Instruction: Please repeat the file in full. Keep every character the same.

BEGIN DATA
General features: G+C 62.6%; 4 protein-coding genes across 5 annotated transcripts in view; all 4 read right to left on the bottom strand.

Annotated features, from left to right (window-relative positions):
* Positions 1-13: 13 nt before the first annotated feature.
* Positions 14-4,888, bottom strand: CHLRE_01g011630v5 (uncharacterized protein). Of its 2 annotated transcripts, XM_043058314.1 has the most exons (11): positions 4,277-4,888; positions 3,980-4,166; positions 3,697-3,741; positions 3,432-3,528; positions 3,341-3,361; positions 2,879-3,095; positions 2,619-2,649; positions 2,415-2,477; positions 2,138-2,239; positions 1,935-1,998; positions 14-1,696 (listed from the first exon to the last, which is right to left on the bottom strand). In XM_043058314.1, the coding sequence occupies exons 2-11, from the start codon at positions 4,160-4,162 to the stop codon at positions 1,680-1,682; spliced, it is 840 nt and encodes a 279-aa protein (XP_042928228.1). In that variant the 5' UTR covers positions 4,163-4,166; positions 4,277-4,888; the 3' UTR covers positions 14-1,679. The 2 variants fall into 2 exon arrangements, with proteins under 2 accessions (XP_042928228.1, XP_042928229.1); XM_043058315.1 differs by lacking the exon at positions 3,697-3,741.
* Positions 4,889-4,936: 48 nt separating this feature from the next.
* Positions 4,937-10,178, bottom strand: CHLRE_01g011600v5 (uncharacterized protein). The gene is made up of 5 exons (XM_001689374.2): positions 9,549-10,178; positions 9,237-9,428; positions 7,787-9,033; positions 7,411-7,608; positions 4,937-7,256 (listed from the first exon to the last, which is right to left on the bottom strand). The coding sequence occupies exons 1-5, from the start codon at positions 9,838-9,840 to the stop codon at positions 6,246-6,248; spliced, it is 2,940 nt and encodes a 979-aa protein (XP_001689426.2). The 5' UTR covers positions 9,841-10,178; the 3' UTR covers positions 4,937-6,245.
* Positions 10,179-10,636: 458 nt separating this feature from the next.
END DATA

General features: G+C 62.6%; 4 protein-coding genes across 5 annotated transcripts in view; all 4 read right to left on the bottom strand.

Annotated features, from left to right (window-relative positions):
* Positions 1-13: 13 nt before the first annotated feature.
* Positions 14-4,888, bottom strand: CHLRE_01g011630v5 (uncharacterized protein). Of its 2 annotated transcripts, XM_043058314.1 has the most exons (11): positions 4,277-4,888; positions 3,980-4,166; positions 3,697-3,741; positions 3,432-3,528; positions 3,341-3,361; positions 2,879-3,095; positions 2,619-2,649; positions 2,415-2,477; positions 2,138-2,239; positions 1,935-1,998; positions 14-1,696 (listed from the first exon to the last, which is right to left on the bottom strand). In XM_043058314.1, the coding sequence occupies exons 2-11, from the start codon at positions 4,160-4,162 to the stop codon at positions 1,680-1,682; spliced, it is 840 nt and encodes a 279-aa protein (XP_042928228.1). In that variant the 5' UTR covers positions 4,163-4,166; positions 4,277-4,888; the 3' UTR covers positions 14-1,679. The 2 variants fall into 2 exon arrangements, with proteins under 2 accessions (XP_042928228.1, XP_042928229.1); XM_043058315.1 differs by lacking the exon at positions 3,697-3,741.
* Positions 4,889-4,936: 48 nt separating this feature from the next.
* Positions 4,937-10,178, bottom strand: CHLRE_01g011600v5 (uncharacterized protein). The gene is made up of 5 exons (XM_001689374.2): positions 9,549-10,178; positions 9,237-9,428; positions 7,787-9,033; positions 7,411-7,608; positions 4,937-7,256 (listed from the first exon to the last, which is right to left on the bottom strand). The coding sequence occupies exons 1-5, from the start codon at positions 9,838-9,840 to the stop codon at positions 6,246-6,248; spliced, it is 2,940 nt and encodes a 979-aa protein (XP_001689426.2). The 5' UTR covers positions 9,841-10,178; the 3' UTR covers positions 4,937-6,245.
* Positions 10,179-10,636: 458 nt separating this feature from the next.